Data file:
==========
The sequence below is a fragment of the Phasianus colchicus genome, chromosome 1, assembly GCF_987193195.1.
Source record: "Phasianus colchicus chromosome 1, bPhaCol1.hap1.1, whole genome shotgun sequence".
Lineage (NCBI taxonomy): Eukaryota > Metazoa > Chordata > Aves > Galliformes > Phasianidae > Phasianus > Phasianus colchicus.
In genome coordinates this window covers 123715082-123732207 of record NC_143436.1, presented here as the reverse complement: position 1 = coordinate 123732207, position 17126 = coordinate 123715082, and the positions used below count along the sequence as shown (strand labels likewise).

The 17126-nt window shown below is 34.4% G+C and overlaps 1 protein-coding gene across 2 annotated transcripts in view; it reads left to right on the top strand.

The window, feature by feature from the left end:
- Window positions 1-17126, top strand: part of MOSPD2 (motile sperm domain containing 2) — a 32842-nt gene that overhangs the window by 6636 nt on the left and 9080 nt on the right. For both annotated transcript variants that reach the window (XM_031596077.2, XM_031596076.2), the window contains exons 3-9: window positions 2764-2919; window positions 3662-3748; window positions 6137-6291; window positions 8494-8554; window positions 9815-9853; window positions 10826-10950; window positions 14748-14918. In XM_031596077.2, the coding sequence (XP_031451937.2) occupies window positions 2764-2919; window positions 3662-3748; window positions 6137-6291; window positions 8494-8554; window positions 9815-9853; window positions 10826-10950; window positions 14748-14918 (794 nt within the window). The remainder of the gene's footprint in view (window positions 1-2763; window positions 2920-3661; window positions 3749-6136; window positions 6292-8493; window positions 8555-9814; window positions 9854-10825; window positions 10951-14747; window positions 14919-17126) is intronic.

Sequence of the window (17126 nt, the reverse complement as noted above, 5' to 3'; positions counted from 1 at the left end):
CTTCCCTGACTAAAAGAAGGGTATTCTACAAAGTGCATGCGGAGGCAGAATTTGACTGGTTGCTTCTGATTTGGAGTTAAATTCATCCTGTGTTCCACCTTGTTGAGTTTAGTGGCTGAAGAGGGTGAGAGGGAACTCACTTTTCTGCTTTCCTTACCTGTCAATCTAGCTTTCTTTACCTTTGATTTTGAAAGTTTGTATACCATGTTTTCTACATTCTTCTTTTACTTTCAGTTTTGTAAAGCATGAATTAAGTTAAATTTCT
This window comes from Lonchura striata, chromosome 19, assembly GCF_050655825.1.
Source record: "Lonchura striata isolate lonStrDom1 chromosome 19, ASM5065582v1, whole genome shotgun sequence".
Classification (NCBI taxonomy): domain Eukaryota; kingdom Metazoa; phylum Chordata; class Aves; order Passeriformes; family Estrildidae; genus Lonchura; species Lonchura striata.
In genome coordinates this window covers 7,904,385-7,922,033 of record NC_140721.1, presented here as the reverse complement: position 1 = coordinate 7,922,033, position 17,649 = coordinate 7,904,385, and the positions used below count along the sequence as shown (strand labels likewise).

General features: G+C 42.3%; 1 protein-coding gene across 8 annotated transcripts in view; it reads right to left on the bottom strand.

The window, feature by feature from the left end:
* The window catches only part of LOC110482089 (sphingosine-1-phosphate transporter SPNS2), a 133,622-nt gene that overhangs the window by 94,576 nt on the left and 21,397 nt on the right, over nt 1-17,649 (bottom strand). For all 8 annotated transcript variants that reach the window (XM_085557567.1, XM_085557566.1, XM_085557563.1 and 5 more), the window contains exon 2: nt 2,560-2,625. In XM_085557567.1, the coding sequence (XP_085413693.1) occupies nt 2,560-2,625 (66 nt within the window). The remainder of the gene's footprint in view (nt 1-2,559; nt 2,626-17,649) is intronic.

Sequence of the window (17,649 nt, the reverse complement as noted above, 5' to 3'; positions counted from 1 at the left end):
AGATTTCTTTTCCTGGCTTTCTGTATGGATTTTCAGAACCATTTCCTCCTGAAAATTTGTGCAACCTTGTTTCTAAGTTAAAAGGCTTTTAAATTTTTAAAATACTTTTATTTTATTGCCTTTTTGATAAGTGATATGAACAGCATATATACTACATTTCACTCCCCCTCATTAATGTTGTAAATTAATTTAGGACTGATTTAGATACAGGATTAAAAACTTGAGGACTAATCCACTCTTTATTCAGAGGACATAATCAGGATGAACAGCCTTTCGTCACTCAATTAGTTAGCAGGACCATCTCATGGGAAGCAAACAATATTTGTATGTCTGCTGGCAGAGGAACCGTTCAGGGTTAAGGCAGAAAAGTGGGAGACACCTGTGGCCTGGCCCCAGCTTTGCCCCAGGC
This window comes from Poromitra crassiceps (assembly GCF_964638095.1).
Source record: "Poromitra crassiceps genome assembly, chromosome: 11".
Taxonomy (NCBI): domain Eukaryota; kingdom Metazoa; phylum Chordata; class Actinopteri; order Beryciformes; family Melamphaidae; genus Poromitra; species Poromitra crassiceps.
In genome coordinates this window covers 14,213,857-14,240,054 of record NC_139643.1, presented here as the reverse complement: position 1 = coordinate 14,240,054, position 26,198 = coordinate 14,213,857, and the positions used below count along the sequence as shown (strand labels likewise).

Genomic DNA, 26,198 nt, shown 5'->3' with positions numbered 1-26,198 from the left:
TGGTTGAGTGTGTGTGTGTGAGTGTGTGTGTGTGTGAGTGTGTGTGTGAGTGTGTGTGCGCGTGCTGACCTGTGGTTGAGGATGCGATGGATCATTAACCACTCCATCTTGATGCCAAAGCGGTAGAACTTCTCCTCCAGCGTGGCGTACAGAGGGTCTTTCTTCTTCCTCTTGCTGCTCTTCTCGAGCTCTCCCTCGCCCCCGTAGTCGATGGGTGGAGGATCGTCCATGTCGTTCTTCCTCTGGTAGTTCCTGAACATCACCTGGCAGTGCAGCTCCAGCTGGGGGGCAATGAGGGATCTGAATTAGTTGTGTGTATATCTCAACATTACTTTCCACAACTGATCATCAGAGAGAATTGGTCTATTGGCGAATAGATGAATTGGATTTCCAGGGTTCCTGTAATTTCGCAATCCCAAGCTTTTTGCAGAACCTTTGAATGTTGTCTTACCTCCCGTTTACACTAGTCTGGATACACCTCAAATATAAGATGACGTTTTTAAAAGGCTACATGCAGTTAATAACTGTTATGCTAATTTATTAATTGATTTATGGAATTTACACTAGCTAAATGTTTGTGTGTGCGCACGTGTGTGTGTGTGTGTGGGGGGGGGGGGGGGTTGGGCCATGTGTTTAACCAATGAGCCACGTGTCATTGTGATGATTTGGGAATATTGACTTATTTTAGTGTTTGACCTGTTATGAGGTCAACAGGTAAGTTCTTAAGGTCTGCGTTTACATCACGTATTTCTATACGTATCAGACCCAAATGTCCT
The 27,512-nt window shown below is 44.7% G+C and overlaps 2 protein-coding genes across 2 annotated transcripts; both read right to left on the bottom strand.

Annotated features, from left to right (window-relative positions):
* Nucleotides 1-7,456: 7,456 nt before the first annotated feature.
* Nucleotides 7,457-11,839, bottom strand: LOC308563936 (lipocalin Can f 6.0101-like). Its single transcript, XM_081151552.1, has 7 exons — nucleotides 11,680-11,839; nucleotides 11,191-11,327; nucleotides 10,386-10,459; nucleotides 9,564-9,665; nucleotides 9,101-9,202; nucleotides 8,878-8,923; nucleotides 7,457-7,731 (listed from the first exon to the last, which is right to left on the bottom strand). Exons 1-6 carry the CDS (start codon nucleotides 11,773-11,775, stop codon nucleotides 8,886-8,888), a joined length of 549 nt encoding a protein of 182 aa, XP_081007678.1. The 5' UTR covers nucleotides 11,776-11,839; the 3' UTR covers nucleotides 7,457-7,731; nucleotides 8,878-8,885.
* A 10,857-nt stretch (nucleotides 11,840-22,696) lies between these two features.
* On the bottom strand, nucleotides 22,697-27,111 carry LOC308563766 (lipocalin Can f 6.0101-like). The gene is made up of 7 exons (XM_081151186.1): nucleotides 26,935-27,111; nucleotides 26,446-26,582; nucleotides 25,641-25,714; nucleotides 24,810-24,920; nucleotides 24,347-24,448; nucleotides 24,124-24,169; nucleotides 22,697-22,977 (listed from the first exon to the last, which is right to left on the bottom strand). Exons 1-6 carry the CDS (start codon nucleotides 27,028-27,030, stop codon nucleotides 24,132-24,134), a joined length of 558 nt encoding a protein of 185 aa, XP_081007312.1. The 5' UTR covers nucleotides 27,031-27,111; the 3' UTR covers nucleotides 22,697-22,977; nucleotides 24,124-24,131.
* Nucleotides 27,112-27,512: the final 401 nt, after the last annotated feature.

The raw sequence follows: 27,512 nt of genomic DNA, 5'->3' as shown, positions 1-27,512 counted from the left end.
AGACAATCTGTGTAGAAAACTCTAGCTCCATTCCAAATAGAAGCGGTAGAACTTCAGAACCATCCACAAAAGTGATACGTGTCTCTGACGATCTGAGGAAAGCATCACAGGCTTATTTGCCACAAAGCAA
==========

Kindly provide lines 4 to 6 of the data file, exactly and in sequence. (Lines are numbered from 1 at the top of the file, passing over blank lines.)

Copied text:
In genome coordinates this window covers 123715082-123732207 of record NC_143436.1, presented here as the reverse complement: position 1 = coordinate 123732207, position 17126 = coordinate 123715082, and the positions used below count along the sequence as shown (strand labels likewise).

The 17126-nt window shown below is 34.4% G+C and overlaps 1 protein-coding gene across 2 annotated transcripts in view; it reads left to right on the top strand.

The window, feature by feature from the left end: